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How to Prepare Salmon: What To Buy and How To Cook It

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Salmon-on-Grill

While salmon may not be the first thing you cook on your Traeger (that honor probably goes to pulled pork or ribs), it will definitely be one of the best. Rich and fatty, salmon can stand up to high heat grilling but also turns out beautifully when smoked low and slow. But what kind of salmon should you buy? Wild? Farmed? Fresh? Frozen? Should you leave the skin on? And how to best prepare salmon for smoking? Read on to learn the answers to these questions and more.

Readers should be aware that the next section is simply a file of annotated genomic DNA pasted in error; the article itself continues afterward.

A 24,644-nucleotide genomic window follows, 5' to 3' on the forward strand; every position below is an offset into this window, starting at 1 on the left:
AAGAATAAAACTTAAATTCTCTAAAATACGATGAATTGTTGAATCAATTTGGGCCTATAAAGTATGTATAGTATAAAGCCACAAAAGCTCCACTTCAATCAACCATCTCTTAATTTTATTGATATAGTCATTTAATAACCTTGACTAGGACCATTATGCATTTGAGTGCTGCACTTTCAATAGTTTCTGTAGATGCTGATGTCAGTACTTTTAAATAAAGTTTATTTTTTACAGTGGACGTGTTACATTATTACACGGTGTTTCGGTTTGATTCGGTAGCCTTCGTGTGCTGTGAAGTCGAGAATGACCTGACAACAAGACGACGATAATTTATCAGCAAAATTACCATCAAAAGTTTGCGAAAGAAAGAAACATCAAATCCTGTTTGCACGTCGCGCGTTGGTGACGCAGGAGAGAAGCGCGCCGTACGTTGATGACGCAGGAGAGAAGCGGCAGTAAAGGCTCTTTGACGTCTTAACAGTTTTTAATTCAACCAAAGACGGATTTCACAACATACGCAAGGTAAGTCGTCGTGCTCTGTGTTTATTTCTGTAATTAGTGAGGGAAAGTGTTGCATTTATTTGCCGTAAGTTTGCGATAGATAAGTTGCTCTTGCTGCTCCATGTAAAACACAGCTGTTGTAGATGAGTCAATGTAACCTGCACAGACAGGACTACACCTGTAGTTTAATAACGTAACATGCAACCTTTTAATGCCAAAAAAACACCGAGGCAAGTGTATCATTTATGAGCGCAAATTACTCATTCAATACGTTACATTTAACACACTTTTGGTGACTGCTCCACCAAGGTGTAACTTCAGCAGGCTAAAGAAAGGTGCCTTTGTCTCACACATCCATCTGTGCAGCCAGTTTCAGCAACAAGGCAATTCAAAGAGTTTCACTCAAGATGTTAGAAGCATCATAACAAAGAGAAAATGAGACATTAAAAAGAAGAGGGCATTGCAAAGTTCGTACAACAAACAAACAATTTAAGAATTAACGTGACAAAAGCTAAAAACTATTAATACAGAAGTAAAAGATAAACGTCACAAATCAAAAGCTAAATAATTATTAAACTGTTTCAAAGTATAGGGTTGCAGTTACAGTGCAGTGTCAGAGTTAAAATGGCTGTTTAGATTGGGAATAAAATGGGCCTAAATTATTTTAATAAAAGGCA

Go Wild

In an ideal world, the salmon you eat would all be wild caught. Wild salmon season starts in May and goes as late as mid-September, but wild salmon is available frozen year-round. (Frozen might not sound ideal, but if the fish was flash frozen and kept at a constant temperature, it should still retain its high quality.)

There are seven species of Pacific salmon and one of Atlantic salmon. Of these, wild Atlantic salmon is now quite rare and not available commercially in the United Staes; you will only find it domestically in a few rivers in Maine. This means that any Atlantic salmon you see at the market is almost guaranteed to be farmed. (More on salmon farming later.) Of the seven varieties of Pacific salmon, you’ll most likely find one of the five listed below, most of which come from Alaska.